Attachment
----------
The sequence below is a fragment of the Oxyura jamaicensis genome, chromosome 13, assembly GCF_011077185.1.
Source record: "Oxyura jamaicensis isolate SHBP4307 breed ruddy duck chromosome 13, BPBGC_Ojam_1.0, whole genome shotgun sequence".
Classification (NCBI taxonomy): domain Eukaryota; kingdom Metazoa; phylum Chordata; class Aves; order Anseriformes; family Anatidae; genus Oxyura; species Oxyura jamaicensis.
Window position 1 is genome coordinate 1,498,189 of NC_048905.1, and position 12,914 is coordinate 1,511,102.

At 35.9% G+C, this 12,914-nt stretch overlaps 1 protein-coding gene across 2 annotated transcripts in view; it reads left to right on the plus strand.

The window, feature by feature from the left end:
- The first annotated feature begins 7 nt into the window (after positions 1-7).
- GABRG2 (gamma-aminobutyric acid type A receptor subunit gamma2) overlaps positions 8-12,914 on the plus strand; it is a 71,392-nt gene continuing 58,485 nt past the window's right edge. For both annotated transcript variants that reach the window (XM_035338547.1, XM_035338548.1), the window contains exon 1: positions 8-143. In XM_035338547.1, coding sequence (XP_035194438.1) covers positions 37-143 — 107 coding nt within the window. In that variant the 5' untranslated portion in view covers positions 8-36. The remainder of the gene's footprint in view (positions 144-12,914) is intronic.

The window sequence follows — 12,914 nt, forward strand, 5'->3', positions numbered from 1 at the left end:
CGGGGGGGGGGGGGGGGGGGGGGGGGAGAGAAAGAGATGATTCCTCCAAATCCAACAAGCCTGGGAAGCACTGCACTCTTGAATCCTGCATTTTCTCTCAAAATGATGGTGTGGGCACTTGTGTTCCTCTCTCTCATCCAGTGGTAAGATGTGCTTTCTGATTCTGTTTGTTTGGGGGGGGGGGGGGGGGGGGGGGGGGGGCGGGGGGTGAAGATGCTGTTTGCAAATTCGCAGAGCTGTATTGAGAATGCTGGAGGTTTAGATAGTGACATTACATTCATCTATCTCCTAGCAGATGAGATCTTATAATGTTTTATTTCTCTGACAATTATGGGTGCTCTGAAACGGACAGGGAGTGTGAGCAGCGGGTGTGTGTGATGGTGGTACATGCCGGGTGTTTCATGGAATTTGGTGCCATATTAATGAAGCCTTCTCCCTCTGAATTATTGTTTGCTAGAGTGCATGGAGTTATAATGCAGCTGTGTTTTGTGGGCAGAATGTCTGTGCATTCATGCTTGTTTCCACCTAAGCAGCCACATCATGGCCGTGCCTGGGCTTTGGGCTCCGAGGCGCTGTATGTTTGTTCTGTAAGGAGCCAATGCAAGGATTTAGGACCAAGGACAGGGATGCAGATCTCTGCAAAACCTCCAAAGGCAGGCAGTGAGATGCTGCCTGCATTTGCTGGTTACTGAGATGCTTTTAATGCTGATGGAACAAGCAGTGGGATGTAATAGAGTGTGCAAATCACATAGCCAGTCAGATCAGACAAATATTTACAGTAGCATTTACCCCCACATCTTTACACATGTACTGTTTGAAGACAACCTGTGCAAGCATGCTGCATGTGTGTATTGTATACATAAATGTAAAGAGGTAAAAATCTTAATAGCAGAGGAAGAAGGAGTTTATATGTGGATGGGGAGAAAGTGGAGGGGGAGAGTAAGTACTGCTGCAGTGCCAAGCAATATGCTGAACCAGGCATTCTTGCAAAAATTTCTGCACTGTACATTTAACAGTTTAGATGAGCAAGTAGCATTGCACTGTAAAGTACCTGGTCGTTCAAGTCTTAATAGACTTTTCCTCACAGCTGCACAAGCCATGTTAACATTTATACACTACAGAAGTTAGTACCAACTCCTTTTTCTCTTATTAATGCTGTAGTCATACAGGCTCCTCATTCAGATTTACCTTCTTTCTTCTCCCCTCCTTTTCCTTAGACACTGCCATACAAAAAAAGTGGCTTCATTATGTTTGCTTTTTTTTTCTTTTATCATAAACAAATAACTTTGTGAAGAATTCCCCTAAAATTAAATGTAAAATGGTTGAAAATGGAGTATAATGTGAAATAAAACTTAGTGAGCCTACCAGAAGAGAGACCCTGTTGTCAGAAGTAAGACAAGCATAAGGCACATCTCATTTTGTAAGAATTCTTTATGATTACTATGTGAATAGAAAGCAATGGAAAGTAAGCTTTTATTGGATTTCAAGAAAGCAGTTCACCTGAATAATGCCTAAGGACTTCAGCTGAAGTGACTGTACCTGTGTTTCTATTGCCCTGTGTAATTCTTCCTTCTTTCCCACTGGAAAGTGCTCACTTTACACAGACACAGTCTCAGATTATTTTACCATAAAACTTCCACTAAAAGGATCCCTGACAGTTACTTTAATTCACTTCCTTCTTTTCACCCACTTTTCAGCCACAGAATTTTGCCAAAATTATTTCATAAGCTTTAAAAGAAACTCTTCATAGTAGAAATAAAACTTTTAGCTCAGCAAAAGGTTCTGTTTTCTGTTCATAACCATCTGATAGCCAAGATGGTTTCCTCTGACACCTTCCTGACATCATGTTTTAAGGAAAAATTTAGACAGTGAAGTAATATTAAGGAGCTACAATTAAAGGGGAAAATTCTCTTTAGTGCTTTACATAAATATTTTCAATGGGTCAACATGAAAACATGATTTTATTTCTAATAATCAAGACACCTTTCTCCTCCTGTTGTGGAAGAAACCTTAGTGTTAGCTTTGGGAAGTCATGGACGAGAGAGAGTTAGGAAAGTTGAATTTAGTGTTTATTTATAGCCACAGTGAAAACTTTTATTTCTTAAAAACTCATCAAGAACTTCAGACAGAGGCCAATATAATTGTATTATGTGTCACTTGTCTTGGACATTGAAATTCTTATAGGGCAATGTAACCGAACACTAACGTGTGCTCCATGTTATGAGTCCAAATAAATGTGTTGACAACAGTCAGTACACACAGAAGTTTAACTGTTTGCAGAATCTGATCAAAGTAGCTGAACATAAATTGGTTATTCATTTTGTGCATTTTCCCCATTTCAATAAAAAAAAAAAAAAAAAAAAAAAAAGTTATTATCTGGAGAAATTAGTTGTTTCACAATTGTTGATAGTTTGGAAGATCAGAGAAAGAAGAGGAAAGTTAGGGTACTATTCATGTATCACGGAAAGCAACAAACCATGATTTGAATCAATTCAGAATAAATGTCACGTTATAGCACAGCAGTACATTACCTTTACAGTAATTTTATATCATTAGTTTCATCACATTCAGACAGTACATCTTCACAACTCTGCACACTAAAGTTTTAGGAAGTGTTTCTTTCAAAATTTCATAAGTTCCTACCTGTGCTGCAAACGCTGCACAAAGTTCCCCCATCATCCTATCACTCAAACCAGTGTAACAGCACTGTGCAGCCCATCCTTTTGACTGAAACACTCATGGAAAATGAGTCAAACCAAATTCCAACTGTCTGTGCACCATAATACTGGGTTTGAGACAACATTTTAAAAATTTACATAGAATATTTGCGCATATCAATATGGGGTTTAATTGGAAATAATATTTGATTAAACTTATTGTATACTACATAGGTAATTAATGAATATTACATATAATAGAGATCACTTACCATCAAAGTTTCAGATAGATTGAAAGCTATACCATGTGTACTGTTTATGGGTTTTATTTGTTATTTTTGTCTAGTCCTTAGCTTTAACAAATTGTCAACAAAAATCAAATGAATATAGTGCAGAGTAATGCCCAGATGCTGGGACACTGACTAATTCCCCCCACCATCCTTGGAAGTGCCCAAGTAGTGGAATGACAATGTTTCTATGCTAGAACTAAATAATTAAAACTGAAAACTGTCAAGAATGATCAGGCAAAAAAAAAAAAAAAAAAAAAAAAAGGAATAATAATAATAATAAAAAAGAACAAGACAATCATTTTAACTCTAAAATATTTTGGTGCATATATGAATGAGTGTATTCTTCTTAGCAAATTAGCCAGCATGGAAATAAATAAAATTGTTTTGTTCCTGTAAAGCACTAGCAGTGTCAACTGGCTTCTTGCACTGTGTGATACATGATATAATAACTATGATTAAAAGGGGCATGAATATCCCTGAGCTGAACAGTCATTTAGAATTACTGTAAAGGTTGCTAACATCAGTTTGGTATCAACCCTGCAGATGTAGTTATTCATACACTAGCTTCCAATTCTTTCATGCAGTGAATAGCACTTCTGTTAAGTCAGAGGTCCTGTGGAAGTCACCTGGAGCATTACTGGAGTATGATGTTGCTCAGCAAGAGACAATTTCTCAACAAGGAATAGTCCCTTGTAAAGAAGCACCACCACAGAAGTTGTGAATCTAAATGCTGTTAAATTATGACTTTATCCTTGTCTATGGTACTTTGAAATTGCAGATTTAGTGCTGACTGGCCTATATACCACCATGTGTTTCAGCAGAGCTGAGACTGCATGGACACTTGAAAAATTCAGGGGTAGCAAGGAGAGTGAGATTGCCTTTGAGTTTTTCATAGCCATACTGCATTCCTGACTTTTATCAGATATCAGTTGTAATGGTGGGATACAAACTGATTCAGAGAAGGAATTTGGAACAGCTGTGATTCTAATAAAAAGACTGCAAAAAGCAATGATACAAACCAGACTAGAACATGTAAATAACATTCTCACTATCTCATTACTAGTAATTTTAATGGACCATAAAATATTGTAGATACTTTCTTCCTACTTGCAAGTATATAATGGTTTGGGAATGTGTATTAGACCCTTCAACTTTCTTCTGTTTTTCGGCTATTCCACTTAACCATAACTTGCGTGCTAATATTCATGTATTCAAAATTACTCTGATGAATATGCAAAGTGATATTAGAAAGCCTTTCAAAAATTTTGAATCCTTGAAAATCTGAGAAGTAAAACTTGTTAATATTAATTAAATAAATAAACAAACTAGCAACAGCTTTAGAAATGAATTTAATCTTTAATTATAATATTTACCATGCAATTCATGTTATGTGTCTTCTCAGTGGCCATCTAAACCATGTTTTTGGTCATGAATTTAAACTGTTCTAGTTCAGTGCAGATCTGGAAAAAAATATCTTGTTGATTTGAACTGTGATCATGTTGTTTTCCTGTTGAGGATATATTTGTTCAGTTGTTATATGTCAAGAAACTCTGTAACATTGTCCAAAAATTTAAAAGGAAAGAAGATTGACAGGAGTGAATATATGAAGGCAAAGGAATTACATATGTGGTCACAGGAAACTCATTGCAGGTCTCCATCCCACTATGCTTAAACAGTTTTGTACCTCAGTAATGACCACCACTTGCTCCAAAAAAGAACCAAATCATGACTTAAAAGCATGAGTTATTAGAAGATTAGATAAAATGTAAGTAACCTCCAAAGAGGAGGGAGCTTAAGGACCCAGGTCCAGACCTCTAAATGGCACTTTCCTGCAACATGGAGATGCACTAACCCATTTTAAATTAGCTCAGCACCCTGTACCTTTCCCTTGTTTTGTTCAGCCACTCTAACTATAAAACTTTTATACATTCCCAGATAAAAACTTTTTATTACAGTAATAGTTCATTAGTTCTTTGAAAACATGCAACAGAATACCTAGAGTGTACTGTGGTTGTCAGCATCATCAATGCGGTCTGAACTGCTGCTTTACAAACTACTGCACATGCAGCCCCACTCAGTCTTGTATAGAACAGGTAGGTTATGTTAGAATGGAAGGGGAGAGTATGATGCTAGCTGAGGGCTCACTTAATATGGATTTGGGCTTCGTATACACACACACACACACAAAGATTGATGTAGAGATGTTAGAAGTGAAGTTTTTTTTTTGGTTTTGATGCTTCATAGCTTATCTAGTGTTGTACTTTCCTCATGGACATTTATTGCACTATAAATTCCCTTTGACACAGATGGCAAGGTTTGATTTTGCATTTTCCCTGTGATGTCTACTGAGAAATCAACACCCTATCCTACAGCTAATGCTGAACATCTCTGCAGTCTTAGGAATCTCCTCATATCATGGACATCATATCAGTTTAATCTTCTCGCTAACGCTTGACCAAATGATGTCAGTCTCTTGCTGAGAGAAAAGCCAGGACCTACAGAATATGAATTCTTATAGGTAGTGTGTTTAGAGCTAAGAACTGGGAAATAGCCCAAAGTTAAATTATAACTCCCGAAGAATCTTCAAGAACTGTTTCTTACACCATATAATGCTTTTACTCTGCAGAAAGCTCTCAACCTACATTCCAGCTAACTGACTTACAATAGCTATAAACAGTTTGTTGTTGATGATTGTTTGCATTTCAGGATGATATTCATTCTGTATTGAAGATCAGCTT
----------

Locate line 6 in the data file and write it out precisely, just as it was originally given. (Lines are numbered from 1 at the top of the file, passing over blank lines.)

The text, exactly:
The window, feature by feature from the left end: